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Monday, March 15, 2010


Gail Houston

More history on the corporate personality: see my chapter on Dracula and the corporate personality in Gail Turley Houston, From Dickens to Dracula: Economics, Gothic, and Victorian Fiction (Cambridge University Press, 2005).

Review of this book by Gill Ballinger:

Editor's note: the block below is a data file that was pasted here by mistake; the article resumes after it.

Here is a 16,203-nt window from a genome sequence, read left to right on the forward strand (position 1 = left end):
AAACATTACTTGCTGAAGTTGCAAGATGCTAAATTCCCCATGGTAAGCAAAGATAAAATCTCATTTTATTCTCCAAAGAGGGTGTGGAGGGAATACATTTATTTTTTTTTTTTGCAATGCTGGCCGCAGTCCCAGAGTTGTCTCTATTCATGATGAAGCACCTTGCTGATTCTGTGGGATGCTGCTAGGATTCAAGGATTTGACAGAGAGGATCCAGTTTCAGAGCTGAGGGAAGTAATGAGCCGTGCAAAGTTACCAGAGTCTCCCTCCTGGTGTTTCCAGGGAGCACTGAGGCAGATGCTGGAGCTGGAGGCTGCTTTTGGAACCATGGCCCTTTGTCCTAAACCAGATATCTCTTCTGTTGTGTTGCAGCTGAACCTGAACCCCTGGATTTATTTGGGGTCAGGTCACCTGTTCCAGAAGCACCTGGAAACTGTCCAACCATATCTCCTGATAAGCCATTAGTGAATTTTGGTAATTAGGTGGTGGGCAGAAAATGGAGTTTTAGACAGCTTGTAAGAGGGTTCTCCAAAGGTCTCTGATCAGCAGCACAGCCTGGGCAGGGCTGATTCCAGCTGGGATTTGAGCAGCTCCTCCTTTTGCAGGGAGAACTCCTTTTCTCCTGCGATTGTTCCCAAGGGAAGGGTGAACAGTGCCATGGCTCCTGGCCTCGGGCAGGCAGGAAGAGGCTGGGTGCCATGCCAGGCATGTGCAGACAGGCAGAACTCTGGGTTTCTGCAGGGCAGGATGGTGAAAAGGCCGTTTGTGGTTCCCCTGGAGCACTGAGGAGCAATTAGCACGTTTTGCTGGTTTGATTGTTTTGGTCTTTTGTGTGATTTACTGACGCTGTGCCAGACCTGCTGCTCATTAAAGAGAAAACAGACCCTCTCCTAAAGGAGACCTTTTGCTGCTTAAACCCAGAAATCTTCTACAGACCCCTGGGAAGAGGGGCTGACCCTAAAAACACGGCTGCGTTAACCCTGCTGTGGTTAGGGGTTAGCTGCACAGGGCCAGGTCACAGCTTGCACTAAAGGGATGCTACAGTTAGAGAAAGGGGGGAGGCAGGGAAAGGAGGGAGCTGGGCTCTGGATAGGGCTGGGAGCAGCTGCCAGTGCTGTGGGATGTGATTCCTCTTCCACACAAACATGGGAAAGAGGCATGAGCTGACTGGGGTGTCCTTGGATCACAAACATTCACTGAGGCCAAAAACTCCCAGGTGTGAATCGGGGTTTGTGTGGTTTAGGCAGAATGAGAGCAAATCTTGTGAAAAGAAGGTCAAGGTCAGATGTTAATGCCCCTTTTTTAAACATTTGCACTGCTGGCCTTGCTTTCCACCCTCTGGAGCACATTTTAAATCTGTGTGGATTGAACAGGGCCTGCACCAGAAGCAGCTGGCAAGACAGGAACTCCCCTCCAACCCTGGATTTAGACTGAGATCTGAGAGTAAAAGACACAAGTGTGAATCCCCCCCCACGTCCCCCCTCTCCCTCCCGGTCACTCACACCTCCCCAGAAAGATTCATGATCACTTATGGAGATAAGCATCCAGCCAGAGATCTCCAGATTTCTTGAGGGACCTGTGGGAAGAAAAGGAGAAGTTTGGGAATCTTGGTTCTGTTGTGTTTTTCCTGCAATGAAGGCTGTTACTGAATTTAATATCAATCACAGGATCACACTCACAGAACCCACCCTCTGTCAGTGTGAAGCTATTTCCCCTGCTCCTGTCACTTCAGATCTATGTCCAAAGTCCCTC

"Houston's final chapter on Dracula is also rewarding; whilst the Gothic resonances of this novel have been scrutinized in great detail, she brings an interesting perspective to the text through her reading of the economic anxieties it depicts. She illustrates successfully how the novel can be read in the context of the corporate personality and bankerization. Both Dracula and Van Helsing are, she contends, competing for "a complete monopoly on circulation and consumption" (117). Dracula is read in the context of the foreign investor competing, and attempting, to overthrow his competitors. Although this argument is suggestive, it would have been useful for Houston to acknowledge Franco Moretti's Marxist approach to the novel in his chapter "Dialectic of Fear" in Signs Taken for Wonders (1983), specifically Moretti's consideration of how Dracula is "a true monopolist.""

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